Irrespective of the cause of the erroneous transaction, flagging the transaction alerts the processor designer (or other user) as to the potential problem, as well as provides the user with information that can be used to determine the reason for the erroneous transaction(s). Therefore, the flagging of the erroneous transaction may comprise one or more of providing (e.g., printing out) all completed packets associated with the transaction, and/or providing (e.g., printing out) a summary of the entire transaction which describes all processing associated with that transaction (e.g., arrival of packets, contents of packets, etc.). From the provided information, the processor designer may be able to identify what conditions and/or system agents caused the transaction to not complete and, potentially, how to remedy the problem.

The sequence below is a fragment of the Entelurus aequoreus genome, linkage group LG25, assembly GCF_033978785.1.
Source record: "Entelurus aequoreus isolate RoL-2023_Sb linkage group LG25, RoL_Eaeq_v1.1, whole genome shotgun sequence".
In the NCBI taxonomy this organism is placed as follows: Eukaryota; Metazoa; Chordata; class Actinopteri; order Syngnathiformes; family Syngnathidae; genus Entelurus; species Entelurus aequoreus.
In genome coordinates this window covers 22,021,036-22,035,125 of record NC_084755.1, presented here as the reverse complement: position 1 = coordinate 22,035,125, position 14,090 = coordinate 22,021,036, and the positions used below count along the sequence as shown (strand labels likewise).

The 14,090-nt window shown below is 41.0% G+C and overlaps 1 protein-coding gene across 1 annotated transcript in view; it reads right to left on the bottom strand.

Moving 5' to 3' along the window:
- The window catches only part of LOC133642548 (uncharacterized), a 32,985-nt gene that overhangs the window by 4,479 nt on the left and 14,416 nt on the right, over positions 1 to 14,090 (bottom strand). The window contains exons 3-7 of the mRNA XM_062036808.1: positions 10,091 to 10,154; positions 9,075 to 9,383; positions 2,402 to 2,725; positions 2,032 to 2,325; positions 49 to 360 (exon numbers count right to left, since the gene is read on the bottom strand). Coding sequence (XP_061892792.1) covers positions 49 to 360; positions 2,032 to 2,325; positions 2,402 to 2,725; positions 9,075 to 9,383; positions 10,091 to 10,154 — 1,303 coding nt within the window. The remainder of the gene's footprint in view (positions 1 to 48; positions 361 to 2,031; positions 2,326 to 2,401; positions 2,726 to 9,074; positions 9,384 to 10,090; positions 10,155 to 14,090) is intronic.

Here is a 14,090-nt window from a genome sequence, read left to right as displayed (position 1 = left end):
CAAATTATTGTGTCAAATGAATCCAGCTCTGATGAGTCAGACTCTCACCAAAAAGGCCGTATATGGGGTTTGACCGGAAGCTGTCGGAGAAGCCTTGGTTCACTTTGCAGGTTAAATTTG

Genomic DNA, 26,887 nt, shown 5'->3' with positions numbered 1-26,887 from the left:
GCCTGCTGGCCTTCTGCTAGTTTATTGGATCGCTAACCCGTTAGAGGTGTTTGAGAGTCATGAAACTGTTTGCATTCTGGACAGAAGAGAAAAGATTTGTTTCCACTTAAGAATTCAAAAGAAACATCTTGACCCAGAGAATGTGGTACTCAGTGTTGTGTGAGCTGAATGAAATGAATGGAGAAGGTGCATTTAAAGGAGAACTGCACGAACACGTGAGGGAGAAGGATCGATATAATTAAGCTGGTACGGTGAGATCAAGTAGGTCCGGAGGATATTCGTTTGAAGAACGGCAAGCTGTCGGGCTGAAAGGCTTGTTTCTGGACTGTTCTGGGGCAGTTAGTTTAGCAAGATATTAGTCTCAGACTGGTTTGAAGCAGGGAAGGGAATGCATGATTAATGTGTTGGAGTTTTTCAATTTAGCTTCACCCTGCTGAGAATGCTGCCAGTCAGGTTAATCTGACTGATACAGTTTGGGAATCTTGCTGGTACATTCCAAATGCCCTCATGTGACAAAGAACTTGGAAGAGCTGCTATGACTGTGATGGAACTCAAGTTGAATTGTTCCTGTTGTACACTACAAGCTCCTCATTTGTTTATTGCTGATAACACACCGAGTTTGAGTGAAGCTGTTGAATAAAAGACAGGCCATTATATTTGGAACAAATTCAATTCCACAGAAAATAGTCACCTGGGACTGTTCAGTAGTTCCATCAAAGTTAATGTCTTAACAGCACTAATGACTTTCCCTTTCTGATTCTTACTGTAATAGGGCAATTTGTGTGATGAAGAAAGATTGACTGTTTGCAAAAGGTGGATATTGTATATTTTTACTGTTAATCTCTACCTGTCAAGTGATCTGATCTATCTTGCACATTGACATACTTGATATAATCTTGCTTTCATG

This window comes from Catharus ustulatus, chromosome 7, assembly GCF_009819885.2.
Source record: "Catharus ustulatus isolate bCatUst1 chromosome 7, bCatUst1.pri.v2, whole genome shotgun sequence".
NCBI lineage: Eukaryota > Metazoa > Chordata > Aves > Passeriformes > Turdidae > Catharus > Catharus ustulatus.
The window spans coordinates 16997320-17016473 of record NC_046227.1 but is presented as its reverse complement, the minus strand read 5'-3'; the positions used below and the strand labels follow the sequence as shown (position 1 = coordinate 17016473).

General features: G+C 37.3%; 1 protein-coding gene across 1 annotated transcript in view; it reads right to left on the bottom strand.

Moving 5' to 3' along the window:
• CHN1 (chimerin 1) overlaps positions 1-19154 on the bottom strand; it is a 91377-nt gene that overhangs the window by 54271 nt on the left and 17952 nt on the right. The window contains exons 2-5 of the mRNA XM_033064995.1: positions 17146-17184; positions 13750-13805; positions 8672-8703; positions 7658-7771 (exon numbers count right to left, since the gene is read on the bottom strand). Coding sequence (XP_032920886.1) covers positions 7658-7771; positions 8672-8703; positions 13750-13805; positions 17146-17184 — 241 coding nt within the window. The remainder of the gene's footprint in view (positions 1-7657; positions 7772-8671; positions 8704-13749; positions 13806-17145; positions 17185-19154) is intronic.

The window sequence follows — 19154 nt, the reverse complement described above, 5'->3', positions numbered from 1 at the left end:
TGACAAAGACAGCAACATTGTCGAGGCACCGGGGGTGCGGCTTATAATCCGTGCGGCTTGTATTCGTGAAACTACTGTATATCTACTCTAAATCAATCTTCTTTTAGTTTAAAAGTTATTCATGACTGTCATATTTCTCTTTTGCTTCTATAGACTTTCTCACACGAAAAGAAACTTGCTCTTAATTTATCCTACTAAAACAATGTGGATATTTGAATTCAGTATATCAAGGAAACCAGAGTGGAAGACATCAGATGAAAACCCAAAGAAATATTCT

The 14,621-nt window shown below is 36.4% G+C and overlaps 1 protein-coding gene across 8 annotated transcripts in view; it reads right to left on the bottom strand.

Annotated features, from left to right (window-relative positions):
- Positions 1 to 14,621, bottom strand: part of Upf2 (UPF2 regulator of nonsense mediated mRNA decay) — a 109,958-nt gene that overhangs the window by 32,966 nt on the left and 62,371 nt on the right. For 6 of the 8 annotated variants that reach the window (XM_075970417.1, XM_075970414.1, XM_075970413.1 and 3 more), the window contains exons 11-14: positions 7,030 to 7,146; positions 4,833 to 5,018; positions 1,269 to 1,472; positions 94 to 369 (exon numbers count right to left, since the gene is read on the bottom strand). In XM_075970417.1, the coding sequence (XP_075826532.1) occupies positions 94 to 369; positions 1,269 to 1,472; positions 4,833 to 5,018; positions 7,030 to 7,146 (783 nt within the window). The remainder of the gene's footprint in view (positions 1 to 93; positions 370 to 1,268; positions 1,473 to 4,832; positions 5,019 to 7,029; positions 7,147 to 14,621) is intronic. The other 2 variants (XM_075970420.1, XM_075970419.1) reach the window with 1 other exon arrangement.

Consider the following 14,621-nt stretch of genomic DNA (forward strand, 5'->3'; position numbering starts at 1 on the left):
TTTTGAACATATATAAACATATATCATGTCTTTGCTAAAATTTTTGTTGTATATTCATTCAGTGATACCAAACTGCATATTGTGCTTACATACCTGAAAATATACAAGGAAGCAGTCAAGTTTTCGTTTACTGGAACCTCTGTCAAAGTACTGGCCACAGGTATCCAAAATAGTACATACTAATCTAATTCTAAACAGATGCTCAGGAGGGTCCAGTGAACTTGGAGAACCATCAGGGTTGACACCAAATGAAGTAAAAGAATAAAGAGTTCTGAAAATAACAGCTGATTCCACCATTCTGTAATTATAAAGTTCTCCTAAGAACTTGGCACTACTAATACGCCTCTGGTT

In view of the above, a method for identifying erroneous transactions can be summarized as shown in FIG. 8. Such a method comprises monitoring an interface (block 116), determining information related to termination of a test case (block 118), and after the test case has terminated, identifying an incomplete transaction that should have completed (block 120).

Various computer-readable or executable code or electronically-executable instructions have been described herein. Such code or instructions may be implemented in any suitable manner, such as software, firmware, hard-wired electronic circuits, as the programming in a gate array, etc. Software may be programmed in any programming language, such as machine language, assembly language, or high-level languages such as C or C++. The computer programs may be interpreted or compiled.

Computer-readable code, executable code, or electronically-executable instructions may be tangibly embodied on any computer-readable storage medium or in any electronic circuitry for use by or in connection with any instruction-executing device, such as a general purpose processor, software emulator, application specific circuit, a circuit made of logic gates, etc. that can access or embody, and execute, the code or instructions.